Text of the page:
ASB economists see new mortgage interest rates being back over 4% in about a year's time.
And they estimate that every one percentage point increase in mortgage interest rates would add about $3.3 billion to NZ's household debt servicing costs.
However, they reckon that in the forthcoming cycle of interest rate rises, average mortgage costs are not likely to rise much above 4%, meaning the 'peak' in this cycle will be historically low.
In an Economic Note, titled: 'Prepare for Higher Interest Rates', ASB senior economist Mark Smith says the ASB economists are expecting the Reserve Bank (RBNZ) to lift the Official Cash Rate (OCR) by 25 basis points in October (to 0.50%), then November (to 0.75%) and February (to 1.0%), with the OCR ending 2022 at 1.50%.
ASB is the country's second biggest home lender with $67.7 billion worth of residential mortgage lending exposure as of June 30.
ASB expects new carded mortgage interest rates to rise 10-50bps across the curve before the end of the year and a total of 30-125bps by late 2022.
"We expect these increases to come through in a number of steps (particularly for short-term rates) rather than one big jump," Smith says.
"By late 2022, these increases would take new carded rates broadly back to where they were in late 2019."
He notes that due to mortgage fixing, borrowers will be "temporarily shielded" from the increase in mortgage rates.
However: "This shield is not particularly large, with close to 80% of mortgage debt due to roll over in the next 12 months (average duration roughly 10 months)."
So, assuming household borrowing habits don’t change, ASB forecasts have average mortgage interest rates climbing by roughly 35bps by the end of the year (50bp of OCR hikes). T
"The average rate faced by mortgage borrowers at the end of this year would still be very low (around 3.30%), about 75-80bps below early 2020 levels. The average effective mortgage interest rate is then expected to climb a further 65bps or so over 2022 (to roughly 3.90%), slightly above the 50bps of OCR hikes we expect over 2022.
"Although we don’t expect OCR hikes over 2023, our estimates suggest the average effective mortgage rate will rise a further 30bps or so over 2023 to around 4.20%. Our rough forecasts are broadly consistent with recent RBNZ research showing impacts will take time to accrue."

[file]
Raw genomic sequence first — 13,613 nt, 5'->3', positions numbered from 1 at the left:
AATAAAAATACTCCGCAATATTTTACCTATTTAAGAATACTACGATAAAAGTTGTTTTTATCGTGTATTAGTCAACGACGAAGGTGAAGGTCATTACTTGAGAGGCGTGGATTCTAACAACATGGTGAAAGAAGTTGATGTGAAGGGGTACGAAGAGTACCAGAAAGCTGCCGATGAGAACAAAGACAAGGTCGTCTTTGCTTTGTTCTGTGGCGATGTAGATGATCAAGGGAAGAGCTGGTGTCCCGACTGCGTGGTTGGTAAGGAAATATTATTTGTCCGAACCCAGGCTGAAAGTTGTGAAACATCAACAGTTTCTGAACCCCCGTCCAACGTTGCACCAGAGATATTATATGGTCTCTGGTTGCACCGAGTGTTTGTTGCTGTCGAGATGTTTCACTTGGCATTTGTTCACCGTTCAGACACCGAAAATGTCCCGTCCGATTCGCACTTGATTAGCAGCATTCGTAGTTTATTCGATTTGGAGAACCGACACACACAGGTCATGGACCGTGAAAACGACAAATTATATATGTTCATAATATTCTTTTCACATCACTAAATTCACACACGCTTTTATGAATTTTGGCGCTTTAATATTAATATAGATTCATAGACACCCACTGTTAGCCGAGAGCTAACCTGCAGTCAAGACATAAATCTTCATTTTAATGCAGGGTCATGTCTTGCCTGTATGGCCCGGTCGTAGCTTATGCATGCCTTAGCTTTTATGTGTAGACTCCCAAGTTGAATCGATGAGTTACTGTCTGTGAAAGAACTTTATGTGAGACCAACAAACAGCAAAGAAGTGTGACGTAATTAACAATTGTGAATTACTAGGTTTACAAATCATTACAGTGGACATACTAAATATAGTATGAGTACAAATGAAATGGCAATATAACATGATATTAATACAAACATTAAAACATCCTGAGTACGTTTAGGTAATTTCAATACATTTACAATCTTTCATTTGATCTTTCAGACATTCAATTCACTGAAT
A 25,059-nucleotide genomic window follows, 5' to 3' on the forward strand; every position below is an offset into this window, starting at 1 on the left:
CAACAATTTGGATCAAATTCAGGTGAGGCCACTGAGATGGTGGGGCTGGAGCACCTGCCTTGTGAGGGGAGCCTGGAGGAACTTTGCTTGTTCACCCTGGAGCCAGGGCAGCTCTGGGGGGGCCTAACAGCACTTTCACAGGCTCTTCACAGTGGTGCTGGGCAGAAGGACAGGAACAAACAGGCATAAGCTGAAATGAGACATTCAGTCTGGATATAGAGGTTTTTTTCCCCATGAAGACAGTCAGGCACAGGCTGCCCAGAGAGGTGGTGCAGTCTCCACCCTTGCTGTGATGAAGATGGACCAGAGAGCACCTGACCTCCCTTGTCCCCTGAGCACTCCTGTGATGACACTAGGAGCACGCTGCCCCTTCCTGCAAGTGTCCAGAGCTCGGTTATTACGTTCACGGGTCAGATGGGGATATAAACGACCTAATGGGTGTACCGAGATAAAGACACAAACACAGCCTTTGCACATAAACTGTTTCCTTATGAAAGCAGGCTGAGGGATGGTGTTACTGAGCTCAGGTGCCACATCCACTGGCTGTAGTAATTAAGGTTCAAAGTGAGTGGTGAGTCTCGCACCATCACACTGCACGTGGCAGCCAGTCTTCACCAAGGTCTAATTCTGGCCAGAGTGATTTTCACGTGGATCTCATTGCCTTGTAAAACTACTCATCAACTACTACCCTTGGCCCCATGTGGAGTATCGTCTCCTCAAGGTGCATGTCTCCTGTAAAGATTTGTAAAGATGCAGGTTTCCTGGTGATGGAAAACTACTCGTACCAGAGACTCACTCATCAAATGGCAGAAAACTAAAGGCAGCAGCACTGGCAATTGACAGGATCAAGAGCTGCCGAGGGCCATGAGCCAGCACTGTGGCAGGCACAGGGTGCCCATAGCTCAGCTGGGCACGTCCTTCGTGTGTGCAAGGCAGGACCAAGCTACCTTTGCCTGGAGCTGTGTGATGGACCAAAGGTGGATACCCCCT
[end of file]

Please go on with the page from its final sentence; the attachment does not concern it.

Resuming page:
All up, ASB is expect average mortgage interest rates to rise roughly 130bps from now until the end of 2023, taking them back to late 2019 levels.
"The higher debt servicing costs should be manageable for most households, but those with large debt exposures would feel the cashflow hit.
"...For borrowers, we reiterate our earlier messages that it would be prudent to budget and prepare for higher future debt servicing costs."
Smith says latest RBNZ figures (from July) suggest the actual average borrowing interest rate paid by mortgage holders was at that stage, 2.9%, a record low.
"Our estimates suggest that on a net basis every 1 percentage point increase in customer interest rates would reduce household cashflows by roughly $2.6 billion, roughly 1% of disposable incomes.
"Every 1 percentage point lift in mortgage interest rates would raise household debt servicing costs by around $3.3 billion per annum. However, a 1 percentage point increase in term deposit interest rates (assuming a 17.5% marginal tax rate) would likely deliver an additional after-tax cash flow of $675 million per annum."
Smith says household debt servicing cost "look to be manageable" and households in aggregate should have a reasonable buffer to cope with modestly higher mortgage interest rates.
"Moreover, many households have maintained their debt repayments at a time of falling mortgage rates, paying off additional principal and building up a larger buffer. RBNZ figures suggest that since the end of 2019, mortgage holders made more than $22bn in excess repayments. Household could choose to lengthen the duration of their lending when borrowing rates climb, smoothing through the impact."
Smith says that higher mortgage interest rates should, however, "sharply" slow housing market momentum, with prices largely expected to flatline over 2022.
But in terms of economic activity - the gradual pace of OCR hikes envisaged is unlikely to derail the economic expansion "and so shouldn’t significantly weigh on household incomes and employment".